Electronics retailer RadioShack (NYSE:RSH) increased profit by 18%, but shares fell more than 6% in afternoon trading as sales figures were weaker than hoped. This continues to fall in line with the emerging theme of the second quarter earnings results: companies beat earnings estimates in spite of dwindling sales. However, most companies who have beaten EPS estimates in the manner RSH did ($.39 versus estimates of $.28), have been getting a boost instead of a drop in value. RadioShack has exceeded estimates in nine of the last ten quarters, even though sales have been on a steady decline since peaking in 2005. Sales were down 2.9% from last year, coming in at $965.7 million versus estimates of $978 million. RadioShack offset the declining sales by shuttering under-performing stores, and in so doing dropped selling, general and administrative costs by 10.6%.
Coming into the day, the stock had been on a pretty nice run following two analyst upgrades late last week. The stock rose 11% last week, much of the reason for that was RadioShack’s new partnership to provide T-Mobile cellular phones and service contracts at their stores. With this agreement, RadioShack is now a retailer for three of the four largest post paid cell phone services, with only Verizon (NYSE:VZ) as yet unavailable through RadioShack. Clearly, RadioShack is trying to emphasize their presence as a one stop shop for consumers seeking cell phones, and FBR Capital Markets analyst Stephen Chick believes that RSH is being taken seriously as a retailer of cell phones, an area which already claims 30% of RadioShack’s revenue.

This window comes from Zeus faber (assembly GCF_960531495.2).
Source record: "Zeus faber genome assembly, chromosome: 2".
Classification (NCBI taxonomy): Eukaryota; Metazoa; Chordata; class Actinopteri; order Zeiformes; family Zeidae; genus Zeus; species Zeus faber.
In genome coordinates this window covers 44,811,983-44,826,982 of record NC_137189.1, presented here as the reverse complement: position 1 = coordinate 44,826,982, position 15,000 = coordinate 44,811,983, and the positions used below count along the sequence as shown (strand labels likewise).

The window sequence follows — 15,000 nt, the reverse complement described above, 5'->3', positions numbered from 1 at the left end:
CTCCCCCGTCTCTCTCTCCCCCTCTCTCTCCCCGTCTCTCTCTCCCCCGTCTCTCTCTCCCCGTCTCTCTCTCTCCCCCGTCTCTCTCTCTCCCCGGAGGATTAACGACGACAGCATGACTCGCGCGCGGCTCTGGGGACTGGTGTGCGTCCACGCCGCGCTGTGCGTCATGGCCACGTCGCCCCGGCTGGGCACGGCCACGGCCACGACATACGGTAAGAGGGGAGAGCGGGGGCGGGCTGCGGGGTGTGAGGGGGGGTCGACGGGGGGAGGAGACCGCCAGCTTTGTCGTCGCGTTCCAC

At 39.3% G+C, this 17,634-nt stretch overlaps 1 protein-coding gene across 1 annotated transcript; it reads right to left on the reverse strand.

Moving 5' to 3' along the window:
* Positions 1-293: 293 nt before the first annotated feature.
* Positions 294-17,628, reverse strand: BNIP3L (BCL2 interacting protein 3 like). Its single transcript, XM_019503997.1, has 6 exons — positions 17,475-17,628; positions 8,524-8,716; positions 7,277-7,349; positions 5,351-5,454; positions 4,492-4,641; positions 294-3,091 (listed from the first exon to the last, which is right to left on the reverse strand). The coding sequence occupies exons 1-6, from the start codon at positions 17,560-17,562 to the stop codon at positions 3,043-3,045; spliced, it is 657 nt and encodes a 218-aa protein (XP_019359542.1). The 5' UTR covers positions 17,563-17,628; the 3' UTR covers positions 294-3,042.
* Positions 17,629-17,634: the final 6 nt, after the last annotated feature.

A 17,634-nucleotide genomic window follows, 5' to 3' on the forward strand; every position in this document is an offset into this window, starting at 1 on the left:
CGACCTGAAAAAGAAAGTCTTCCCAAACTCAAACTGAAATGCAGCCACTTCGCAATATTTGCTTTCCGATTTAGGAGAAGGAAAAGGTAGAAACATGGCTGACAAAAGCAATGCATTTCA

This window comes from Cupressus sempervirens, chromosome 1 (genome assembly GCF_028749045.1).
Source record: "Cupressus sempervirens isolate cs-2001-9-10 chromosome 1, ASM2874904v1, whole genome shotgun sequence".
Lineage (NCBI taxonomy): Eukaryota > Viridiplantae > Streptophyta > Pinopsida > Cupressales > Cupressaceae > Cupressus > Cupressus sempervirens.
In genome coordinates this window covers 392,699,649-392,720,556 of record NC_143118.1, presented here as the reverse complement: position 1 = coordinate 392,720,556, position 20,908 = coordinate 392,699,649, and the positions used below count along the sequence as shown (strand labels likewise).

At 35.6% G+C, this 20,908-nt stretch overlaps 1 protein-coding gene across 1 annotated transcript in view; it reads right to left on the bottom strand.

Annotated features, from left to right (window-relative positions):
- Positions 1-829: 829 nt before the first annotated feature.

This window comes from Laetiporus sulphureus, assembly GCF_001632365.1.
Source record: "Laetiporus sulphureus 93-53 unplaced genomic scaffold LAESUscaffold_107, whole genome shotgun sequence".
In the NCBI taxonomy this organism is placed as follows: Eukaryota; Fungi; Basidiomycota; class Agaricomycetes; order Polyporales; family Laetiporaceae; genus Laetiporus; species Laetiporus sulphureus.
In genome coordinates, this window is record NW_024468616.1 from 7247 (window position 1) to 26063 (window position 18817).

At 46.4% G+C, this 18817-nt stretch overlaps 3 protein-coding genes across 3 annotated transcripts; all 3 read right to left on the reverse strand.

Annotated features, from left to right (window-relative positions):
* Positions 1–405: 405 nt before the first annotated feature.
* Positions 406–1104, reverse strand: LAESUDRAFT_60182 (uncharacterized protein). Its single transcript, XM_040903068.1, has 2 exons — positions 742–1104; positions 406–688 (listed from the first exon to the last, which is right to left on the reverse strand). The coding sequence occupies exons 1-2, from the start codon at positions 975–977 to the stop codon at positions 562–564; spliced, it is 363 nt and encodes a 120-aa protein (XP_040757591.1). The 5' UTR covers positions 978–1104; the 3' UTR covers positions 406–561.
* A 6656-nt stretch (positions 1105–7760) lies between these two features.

Set-top converter boxes have been a key driver of sales, as the digital conversion has made them a necessity for many households. Sales of these accessories have totaled $120 million year to date, which was a bit of a disappointment as the deadline draws near, for comparison the company saw $200 million in sales last year. Figuring out how to drive sales going forward will be the biggest challenge to RadioShack. They are competing against Best Buy (NYSE:BBY) and increasingly Wal-Mart Stores (NYSE:WMT) and Target (NYSE:TGT), as they make a strong push into electronics trying to pick up market share vacated by Circuit City. It appears RadioShack is trying to find its niche in cell phones, and they hope this will lead to sales growth because costs can only be trimmed so far.
At Ockham, we have RadioShack as slightly Undervalued at the current price levels following today’s decline. However, there are real concerns for a business like RadioShack which seems to be in a constant identity crisis. The big ticket electronics products like computers and flat panel televisions are overwhelmingly being sold by RadioShack competitors, while RadioShack takes the lower margin business of accessories and dealing cell phone contracts. When you compare RadioShack to itself in the past, the price does look just a little low, but we think it is a risky trade to buy a stock that is back peddling like RadioShack has over the years. They have continued to fall behind other electronics retailers in sales and are now left desperately grasping for the cell phone business.